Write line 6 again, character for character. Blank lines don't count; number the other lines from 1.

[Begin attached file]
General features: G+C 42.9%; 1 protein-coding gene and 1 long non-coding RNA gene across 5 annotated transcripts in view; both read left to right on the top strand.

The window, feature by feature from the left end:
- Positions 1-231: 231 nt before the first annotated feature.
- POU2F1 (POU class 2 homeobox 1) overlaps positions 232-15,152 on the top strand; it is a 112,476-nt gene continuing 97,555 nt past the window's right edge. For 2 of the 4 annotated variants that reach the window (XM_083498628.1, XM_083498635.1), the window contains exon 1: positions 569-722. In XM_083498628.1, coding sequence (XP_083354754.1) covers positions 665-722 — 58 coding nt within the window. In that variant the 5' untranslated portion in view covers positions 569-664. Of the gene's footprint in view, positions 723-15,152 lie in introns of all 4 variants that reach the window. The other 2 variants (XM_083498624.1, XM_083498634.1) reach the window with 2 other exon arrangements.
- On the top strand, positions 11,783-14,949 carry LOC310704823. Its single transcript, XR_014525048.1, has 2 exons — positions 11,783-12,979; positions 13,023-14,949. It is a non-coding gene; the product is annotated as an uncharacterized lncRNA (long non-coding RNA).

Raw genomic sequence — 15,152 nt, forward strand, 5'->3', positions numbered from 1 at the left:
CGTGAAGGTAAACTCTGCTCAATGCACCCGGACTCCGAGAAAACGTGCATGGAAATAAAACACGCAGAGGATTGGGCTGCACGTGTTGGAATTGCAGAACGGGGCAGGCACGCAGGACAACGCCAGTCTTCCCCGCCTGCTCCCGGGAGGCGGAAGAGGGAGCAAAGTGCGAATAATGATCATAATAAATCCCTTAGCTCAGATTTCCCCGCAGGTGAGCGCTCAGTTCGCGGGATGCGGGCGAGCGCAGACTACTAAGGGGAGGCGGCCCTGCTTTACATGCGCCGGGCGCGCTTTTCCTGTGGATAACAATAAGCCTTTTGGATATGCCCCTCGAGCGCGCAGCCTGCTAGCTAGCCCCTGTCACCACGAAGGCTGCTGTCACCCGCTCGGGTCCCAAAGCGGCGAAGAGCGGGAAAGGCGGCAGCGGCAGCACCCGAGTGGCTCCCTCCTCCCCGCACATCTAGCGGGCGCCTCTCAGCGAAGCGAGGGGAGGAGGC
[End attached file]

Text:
Raw genomic sequence — 15,152 nt, forward strand, 5'->3', positions numbered from 1 at the left: